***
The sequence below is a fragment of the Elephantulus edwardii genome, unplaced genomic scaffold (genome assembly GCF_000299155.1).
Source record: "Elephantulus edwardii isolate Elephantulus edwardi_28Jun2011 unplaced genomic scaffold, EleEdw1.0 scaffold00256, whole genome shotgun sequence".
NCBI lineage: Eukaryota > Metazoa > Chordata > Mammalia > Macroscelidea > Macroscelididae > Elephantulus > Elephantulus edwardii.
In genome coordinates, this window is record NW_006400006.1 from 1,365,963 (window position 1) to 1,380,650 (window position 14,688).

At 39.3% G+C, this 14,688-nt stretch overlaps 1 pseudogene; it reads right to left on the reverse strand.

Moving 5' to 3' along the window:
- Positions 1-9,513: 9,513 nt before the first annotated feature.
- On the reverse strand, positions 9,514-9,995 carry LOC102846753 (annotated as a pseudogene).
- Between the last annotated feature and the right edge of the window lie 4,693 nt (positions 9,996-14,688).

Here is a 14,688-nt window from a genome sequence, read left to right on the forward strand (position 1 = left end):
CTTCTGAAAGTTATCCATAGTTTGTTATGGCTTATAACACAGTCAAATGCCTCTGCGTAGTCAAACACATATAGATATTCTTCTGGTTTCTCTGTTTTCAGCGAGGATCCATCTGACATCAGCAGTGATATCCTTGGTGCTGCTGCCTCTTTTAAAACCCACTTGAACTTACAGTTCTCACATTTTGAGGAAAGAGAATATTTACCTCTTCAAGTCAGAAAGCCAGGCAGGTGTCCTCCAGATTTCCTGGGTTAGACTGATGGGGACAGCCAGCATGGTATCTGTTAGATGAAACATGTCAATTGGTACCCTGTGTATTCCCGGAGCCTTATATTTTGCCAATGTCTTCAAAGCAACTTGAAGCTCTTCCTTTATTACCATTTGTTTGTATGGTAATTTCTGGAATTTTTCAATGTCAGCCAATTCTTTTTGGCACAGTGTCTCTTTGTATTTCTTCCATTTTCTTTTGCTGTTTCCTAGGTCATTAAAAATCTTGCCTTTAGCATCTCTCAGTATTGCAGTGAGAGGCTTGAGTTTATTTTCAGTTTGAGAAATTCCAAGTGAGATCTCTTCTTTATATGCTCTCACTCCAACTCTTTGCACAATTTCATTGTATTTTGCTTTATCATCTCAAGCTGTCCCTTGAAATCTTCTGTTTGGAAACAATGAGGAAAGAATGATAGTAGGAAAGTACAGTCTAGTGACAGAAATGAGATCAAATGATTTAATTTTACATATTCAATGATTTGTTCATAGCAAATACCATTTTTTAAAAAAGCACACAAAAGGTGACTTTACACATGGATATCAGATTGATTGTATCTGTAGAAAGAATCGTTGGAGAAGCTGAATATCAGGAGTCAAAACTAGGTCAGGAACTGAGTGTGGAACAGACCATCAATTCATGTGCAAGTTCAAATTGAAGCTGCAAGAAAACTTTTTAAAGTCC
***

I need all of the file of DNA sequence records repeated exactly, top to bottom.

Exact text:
The sequence below is a fragment of the Elephantulus edwardii genome, unplaced genomic scaffold (genome assembly GCF_000299155.1).
Source record: "Elephantulus edwardii isolate Elephantulus edwardi_28Jun2011 unplaced genomic scaffold, EleEdw1.0 scaffold00256, whole genome shotgun sequence".
NCBI lineage: Eukaryota > Metazoa > Chordata > Mammalia > Macroscelidea > Macroscelididae > Elephantulus > Elephantulus edwardii.
In genome coordinates, this window is record NW_006400006.1 from 1,365,963 (window position 1) to 1,380,650 (window position 14,688).

At 39.3% G+C, this 14,688-nt stretch overlaps 1 pseudogene; it reads right to left on the reverse strand.

Moving 5' to 3' along the window:
- Positions 1-9,513: 9,513 nt before the first annotated feature.
- On the reverse strand, positions 9,514-9,995 carry LOC102846753 (annotated as a pseudogene).
- Between the last annotated feature and the right edge of the window lie 4,693 nt (positions 9,996-14,688).

Here is a 14,688-nt window from a genome sequence, read left to right on the forward strand (position 1 = left end):
CTTCTGAAAGTTATCCATAGTTTGTTATGGCTTATAACACAGTCAAATGCCTCTGCGTAGTCAAACACATATAGATATTCTTCTGGTTTCTCTGTTTTCAGCGAGGATCCATCTGACATCAGCAGTGATATCCTTGGTGCTGCTGCCTCTTTTAAAACCCACTTGAACTTACAGTTCTCACATTTTGAGGAAAGAGAATATTTACCTCTTCAAGTCAGAAAGCCAGGCAGGTGTCCTCCAGATTTCCTGGGTTAGACTGATGGGGACAGCCAGCATGGTATCTGTTAGATGAAACATGTCAATTGGTACCCTGTGTATTCCCGGAGCCTTATATTTTGCCAATGTCTTCAAAGCAACTTGAAGCTCTTCCTTTATTACCATTTGTTTGTATGGTAATTTCTGGAATTTTTCAATGTCAGCCAATTCTTTTTGGCACAGTGTCTCTTTGTATTTCTTCCATTTTCTTTTGCTGTTTCCTAGGTCATTAAAAATCTTGCCTTTAGCATCTCTCAGTATTGCAGTGAGAGGCTTGAGTTTATTTTCAGTTTGAGAAATTCCAAGTGAGATCTCTTCTTTATATGCTCTCACTCCAACTCTTTGCACAATTTCATTGTATTTTGCTTTATCATCTCAAGCTGTCCCTTGAAATCTTCTGTTTGGAAACAATGAGGAAAGAATGATAGTAGGAAAGTACAGTCTAGTGACAGAAATGAGATCAAATGATTTAATTTTACATATTCAATGATTTGTTCATAGCAAATACCATTTTTTAAAAAAGCACACAAAAGGTGACTTTACACATGGATATCAGATTGATTGTATCTGTAGAAAGAATCGTTGGAGAAGCTGAATATCAGGAGTCAAAACTAGGTCAGGAACTGAGTGTGGAACAGACCATCAATTCATGTGCAAGTTCAAATTGAAGCTGCAAGAAAACTTTTTAAAGTCC